Remember Me
Or use your Academic/Social account:


Or use your Academic/Social account:


You have just completed your registration at OpenAire.

Before you can login to the site, you will need to activate your account. An e-mail will be sent to you with the proper instructions.


Please note that this site is currently undergoing Beta testing.
Any new content you create is not guaranteed to be present to the final version of the site upon release.

Thank you for your patience,
OpenAire Dev Team.

Close This Message


Verify Password:
Verify E-mail:
*All Fields Are Required.
Please Verify You Are Human:
fbtwitterlinkedinvimeoflicker grey 14rssslideshare1
Stockman, Caroline (2015)
Publisher: Academic Conference and Publishing International Limited
Languages: English
Types: Article
Subjects: X390, X342
The journey of any doctorate is a challenging one. It constitutes a learning curve for postgraduate students towards becoming effective and fully independent academics. Through a concern for effective mentoring, the challenges of the doctoral effort have been well-documented. The particular issues a Ph.D. student may face when choosing a mixed methods design merits some further attention, however. Mixed-methods research is growing in popularity across academic domains and levels. Achieving a doctorate through a mixed methods study can be a very fruitful endeavour indeed. Excellent core handbooks, example studies and ongoing formalisation of the approach aid in delivering successful work. Yet the chosen methodological path may also bring up some specific hurdles. This paper aims to discuss some of those potential barriers as learning opportunities, and offer an initial discussion of the support systems. Specifically highlighted as potential challenges are the current ‘trendy’ nature of mixed methods research, the search for optimal design, the development of skills, domain loyalties and paradigm problems, specific difficulties in publishing, isolation threat and justification needs. For Ph.D. students, an understanding of these challenges is a first step towards overcoming them, and achieving conscious competence.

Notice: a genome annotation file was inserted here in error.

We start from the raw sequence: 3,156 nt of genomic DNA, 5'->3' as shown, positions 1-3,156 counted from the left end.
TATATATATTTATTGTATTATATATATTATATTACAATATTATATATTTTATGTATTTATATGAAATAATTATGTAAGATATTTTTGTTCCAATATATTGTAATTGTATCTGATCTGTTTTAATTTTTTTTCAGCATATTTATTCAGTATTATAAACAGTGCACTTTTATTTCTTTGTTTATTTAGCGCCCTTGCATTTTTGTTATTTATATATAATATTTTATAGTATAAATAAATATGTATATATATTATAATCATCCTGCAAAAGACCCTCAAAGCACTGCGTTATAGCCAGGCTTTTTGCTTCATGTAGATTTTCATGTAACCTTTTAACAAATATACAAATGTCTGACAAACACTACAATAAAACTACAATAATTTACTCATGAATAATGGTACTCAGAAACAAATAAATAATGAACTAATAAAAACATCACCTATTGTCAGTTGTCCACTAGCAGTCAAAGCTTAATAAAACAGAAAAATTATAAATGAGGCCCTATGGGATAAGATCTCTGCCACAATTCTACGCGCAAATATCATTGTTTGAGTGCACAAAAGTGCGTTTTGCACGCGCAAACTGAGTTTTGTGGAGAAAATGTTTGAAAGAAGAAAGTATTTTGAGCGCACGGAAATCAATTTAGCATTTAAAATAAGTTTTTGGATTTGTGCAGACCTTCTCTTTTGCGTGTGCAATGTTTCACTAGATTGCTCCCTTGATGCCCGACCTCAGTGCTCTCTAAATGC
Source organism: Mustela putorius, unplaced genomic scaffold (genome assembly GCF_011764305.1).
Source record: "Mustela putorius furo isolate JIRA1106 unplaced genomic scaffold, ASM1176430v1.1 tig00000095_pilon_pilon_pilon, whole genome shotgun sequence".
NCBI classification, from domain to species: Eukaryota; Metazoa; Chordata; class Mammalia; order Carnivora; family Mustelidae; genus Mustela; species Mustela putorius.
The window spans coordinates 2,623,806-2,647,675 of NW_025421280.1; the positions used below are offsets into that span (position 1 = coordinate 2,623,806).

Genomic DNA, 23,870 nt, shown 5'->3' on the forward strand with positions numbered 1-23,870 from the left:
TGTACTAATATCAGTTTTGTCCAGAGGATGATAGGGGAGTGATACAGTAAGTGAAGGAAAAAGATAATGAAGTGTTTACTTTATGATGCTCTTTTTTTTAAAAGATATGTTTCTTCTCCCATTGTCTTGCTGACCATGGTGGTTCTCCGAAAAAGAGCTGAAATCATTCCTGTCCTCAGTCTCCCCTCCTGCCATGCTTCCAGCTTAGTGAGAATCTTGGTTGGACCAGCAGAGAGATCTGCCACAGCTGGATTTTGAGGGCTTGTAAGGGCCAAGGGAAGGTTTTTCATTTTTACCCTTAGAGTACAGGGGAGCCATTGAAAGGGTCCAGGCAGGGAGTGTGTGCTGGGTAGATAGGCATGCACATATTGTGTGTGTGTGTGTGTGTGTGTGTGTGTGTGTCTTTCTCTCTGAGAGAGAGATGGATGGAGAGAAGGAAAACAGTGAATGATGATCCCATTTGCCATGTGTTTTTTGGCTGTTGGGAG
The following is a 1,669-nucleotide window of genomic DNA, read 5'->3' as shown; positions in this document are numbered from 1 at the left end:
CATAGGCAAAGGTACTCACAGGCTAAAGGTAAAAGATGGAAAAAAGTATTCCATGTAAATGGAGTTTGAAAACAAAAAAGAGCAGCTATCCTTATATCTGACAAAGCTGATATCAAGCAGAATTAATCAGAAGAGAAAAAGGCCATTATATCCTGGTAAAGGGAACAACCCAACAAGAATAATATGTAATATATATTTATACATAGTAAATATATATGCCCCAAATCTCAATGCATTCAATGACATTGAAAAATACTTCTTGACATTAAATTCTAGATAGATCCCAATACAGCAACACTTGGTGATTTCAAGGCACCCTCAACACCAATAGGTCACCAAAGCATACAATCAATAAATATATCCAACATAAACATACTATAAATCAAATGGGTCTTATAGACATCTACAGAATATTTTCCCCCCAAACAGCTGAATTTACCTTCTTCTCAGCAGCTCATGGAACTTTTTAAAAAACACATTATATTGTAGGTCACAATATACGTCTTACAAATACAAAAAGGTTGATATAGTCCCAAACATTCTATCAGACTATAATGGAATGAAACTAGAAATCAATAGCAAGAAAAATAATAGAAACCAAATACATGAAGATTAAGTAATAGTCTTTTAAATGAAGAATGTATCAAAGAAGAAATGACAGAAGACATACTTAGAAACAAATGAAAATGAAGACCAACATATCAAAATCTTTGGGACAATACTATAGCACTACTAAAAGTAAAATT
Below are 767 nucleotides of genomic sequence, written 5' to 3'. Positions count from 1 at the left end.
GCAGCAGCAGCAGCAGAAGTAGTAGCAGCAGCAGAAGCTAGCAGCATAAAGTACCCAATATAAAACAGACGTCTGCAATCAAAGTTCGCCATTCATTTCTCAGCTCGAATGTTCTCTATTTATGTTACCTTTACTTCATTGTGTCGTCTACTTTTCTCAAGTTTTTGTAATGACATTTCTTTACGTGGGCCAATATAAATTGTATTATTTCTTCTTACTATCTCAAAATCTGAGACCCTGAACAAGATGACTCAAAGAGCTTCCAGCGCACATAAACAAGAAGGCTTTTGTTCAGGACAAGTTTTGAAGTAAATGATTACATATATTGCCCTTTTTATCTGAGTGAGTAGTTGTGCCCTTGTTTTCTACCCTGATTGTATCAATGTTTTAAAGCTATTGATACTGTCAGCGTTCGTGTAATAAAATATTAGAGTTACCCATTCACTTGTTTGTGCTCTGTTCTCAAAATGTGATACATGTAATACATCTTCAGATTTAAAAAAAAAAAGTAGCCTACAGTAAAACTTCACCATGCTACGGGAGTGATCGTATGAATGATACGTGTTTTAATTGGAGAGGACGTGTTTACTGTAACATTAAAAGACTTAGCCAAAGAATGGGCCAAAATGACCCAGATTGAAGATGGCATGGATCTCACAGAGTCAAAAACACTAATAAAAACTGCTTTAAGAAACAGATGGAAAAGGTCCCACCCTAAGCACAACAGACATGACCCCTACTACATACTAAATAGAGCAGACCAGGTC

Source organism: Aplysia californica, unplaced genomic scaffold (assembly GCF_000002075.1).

• The results below are discovered through our pilot algorithms. Let us know how we are doing!

    • Bazeley, P. (2003) “Teaching Mixed Methods”, Qualitative Research Journal, Vol 3, pp117-126.
    • Beeler, K. D. (1991) “Graduate student adjustment to academic life: A four-stage framework”, NASPA Journal, Vol 28, pp163-171.
    • Bezzina, F. & Saunders, M.N.K. (2013) “The Prevalence of Research Methodology Mis/conceptions among Business and Management Academics”, in Mesquita, A. & Ramos, I. (eds) Proceedings of the 12th European Conference on Research Methodology for Business and Management Studies, Reading, ACPI, pp40-47.
    • Bliss, L. (2008) “Review of Jennifer Greene's Mixed methods in social inquiry” Journal of Mixed Methods Research, Vol 2, No.2, pp190-192.
    • Brown, S.E. (2014) “Student Characteristics, Prior Experiences, and the Perception of Mixed Methods as an Innovation”, Unpublished doctoral dissertation, University of Nebraska-Lincoln, Lincoln, Nebraska.
    • Byers, V. T. et al. (2014) “Survival strategies: Doctoral students' perceptions of challenges and coping methods”, International Journal of Doctoral Studies, Vol 9, pp109-136.
    • Creswell, J. & Plano Clark, V. (2011) Designing and Conducting Mixed Methods Research, Sage Publications, London.
    • Deacon, D. (2008) "Why Counting Counts”, in Pickering, M. (Ed), Research Methods for Cultural Studies, Edinburgh UP, Edinburgh, pp89-104.
    • De Lisle, J. (2011) “The Benefits and Challenges of Mixing Methods and Methodologies: Lessons Learnt from Implementing Qualitatively Led Mixed Methods Research Designs in Trinidad and Tobago”, Caribbean Curriculum, Vol 18, pp87-120.
    • Denzin, N. K. (2008) “The new paradigm dialogs and qualitative inquiry”, International Journal of Qualitative Studies in Education”, Vol 21, pp315-325.
    • Durani, P. (2006) “Duplicate publications: redundancy in plastic surgery literature“, Journal of Plastic, Reconstructive & Aesthetic Surgery, Vol 59, pp975-977.
    • Early, M. (2007) “Developing a Syllabus for a Mixed-Methods Research Course”, International Journal of Social Research Methodology, Vol 10, No.2, pp145-162.